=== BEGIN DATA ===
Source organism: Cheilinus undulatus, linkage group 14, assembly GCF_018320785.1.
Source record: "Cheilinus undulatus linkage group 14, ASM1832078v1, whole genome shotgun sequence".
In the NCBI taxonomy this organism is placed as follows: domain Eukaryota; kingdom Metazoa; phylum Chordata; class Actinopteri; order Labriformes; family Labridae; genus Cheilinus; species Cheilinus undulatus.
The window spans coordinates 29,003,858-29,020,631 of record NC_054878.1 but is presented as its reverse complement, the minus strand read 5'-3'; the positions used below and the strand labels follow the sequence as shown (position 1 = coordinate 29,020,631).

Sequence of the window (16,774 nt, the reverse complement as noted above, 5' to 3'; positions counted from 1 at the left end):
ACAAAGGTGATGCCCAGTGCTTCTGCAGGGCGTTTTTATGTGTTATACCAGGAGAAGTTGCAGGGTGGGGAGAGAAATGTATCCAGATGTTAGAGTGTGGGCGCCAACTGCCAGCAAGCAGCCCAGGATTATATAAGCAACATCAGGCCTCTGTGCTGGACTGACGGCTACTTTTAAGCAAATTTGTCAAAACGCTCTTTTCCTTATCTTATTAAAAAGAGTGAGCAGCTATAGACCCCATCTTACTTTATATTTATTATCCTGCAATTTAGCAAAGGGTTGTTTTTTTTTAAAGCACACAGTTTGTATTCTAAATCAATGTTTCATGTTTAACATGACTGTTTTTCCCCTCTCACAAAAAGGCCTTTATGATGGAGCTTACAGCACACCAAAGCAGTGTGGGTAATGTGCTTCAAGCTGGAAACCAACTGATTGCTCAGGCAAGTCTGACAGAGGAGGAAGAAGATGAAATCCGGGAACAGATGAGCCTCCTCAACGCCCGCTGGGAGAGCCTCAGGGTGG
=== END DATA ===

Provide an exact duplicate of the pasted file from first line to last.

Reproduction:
Source organism: Cheilinus undulatus, linkage group 14, assembly GCF_018320785.1.
Source record: "Cheilinus undulatus linkage group 14, ASM1832078v1, whole genome shotgun sequence".
In the NCBI taxonomy this organism is placed as follows: domain Eukaryota; kingdom Metazoa; phylum Chordata; class Actinopteri; order Labriformes; family Labridae; genus Cheilinus; species Cheilinus undulatus.
The window spans coordinates 29,003,858-29,020,631 of record NC_054878.1 but is presented as its reverse complement, the minus strand read 5'-3'; the positions used below and the strand labels follow the sequence as shown (position 1 = coordinate 29,020,631).

Sequence of the window (16,774 nt, the reverse complement as noted above, 5' to 3'; positions counted from 1 at the left end):
ACAAAGGTGATGCCCAGTGCTTCTGCAGGGCGTTTTTATGTGTTATACCAGGAGAAGTTGCAGGGTGGGGAGAGAAATGTATCCAGATGTTAGAGTGTGGGCGCCAACTGCCAGCAAGCAGCCCAGGATTATATAAGCAACATCAGGCCTCTGTGCTGGACTGACGGCTACTTTTAAGCAAATTTGTCAAAACGCTCTTTTCCTTATCTTATTAAAAAGAGTGAGCAGCTATAGACCCCATCTTACTTTATATTTATTATCCTGCAATTTAGCAAAGGGTTGTTTTTTTTTAAAGCACACAGTTTGTATTCTAAATCAATGTTTCATGTTTAACATGACTGTTTTTCCCCTCTCACAAAAAGGCCTTTATGATGGAGCTTACAGCACACCAAAGCAGTGTGGGTAATGTGCTTCAAGCTGGAAACCAACTGATTGCTCAGGCAAGTCTGACAGAGGAGGAAGAAGATGAAATCCGGGAACAGATGAGCCTCCTCAACGCCCGCTGGGAGAGCCTCAGGGTGG